Radio’s upfront selling season is in high gear but booking business for 2024 comes amidst financial challenges consumers are facing. “There are headwinds, these are really challenging times,” Audacy Chief Marketing Officer Paul Suchman said Thursday. “There are a lot of advertisers who are thinking about their spends,” Despite that, some marketers are increasing their ad investment, as long as the campaign demonstrates a measurable return on ad spend.
Focused on the middle and bottom portion of the purchase funnel, these advertisers are looking to drive quantifiable results, whether sales, website visits, engagement, or other campaign objectives. That’s why Audacy’s upfront sales pitch this year revolves around attribution and accountability. “We have a story that we're telling about performance,” Suchman said during “Crack The Code: Audio’s Next Play,” a virtual conference presented Thursday by Adweek. “We have a wonderful slate of shows and products that we're bringing out in this upfront season,” he added. “And we're going to be sharing these stories of performance, these content stories we have.”
Radio’s second largest group is also using research in its pitch to brands and agencies, making the case that advertisers are underinvested in audio as a whole. Media agency network dentsu and Lumen Research measured various audio formats and environments across three unique studies in podcasts, radio, and music streaming. The headline: audio performs better than video in grabbing people’s attention and generating brand recall. The study found that each audio channel has its own unique strength in driving attention and brand impact. Podcasts drove the highest attention while radio was found to be the most cost-efficient media platform in driving attention.
“What we're seeing is that marketers are paying more attention to attention,” Suchman said in a conversation with Adweek Senior VP/Editorial Director Chris Ariens. At a time when Americans are bombarded with 4,000 advertising messages daily across multiple platforms, devices, and channels, research that shows audio’s ability to cut through the clutter and grab consumer attention opens new opportunities for radio and podcasting to play a larger role in media plans.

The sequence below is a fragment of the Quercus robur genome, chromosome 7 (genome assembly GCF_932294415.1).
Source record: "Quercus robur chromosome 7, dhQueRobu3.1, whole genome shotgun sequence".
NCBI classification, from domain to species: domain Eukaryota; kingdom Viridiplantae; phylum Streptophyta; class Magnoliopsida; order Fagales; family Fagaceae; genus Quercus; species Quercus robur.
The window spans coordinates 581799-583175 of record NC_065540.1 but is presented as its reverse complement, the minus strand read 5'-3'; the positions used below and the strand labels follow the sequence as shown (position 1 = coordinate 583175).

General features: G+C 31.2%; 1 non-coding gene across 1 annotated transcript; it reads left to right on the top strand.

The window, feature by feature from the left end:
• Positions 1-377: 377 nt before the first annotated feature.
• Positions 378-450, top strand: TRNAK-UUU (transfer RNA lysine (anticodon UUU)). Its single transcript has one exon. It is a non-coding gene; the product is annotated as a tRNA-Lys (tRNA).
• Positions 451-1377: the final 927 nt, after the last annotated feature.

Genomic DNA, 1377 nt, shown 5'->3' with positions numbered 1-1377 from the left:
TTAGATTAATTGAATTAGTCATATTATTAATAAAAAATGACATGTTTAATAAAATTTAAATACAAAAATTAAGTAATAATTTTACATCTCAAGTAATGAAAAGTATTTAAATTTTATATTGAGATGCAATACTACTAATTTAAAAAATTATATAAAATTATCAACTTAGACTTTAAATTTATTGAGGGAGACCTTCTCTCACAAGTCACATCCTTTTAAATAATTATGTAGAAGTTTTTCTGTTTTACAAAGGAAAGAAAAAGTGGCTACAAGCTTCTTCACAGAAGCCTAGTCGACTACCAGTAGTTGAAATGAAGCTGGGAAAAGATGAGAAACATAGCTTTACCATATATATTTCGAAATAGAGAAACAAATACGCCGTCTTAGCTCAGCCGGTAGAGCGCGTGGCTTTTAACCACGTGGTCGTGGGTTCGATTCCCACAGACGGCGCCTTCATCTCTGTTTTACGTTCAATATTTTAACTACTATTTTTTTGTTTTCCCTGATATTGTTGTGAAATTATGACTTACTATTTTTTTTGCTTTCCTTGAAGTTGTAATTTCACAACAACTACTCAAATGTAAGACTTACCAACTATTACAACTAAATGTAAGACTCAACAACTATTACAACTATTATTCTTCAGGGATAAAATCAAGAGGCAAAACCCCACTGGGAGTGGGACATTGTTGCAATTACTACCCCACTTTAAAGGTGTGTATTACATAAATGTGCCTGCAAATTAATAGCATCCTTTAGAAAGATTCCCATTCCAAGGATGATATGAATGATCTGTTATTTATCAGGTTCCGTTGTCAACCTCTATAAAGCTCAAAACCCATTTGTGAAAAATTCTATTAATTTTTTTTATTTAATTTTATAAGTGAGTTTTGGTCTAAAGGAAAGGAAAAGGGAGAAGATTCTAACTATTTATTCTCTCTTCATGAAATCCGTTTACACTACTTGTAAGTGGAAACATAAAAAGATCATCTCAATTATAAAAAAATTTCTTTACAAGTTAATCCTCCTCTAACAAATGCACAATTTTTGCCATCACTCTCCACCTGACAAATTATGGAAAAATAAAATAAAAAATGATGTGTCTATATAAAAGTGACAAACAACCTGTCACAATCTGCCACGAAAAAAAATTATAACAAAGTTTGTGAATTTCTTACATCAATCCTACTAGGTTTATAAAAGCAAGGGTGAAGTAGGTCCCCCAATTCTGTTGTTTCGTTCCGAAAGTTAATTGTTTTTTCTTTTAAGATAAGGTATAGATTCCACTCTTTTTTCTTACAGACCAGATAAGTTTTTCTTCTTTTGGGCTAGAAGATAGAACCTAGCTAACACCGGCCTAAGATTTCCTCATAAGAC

Suchman told the Adweek audience that the dentsu study and an earlier one by Neustar are having an impact. “There's some really great research we're doing and that's having a wonderful upstream impact on helping planners think about audio as part of their plans,” Suchman said. “But the message is really focused on performance and differentiating products.”
The Neustar analysis showed a slight shift of ad dollars to optimize audio brings significant returns across various categories: a 1.2% shift of media investment to audio would increase brands’ return on audio ad spend by as much as 23%. Suchman said they are taking that message to marketers in the entertainment industry, where audio investments are down. “Entertainment probably stands the most to gain,” Suchman said. “There's a visual bias, particularly for movies and TV shows. But the absence of video really triggers theater of the mind,” he said. When audio is done right, it allows entertainment advertisers “to connect in a very, very impactful way.”
When the conversation turned to podcast advertising, Suchman said advertisers are seeing a return on their investment, whether it is a host-read ad, a produced ad, a show sponsorship, or content integration. “We are seeing a definite uptick in brand familiarity, brand recall and brand affinity,” he said. “Because of the passion and the emotion and the connectivity that the hosts are bringing to the table, we're seeing a real preference for brand-focused messages and advertising.”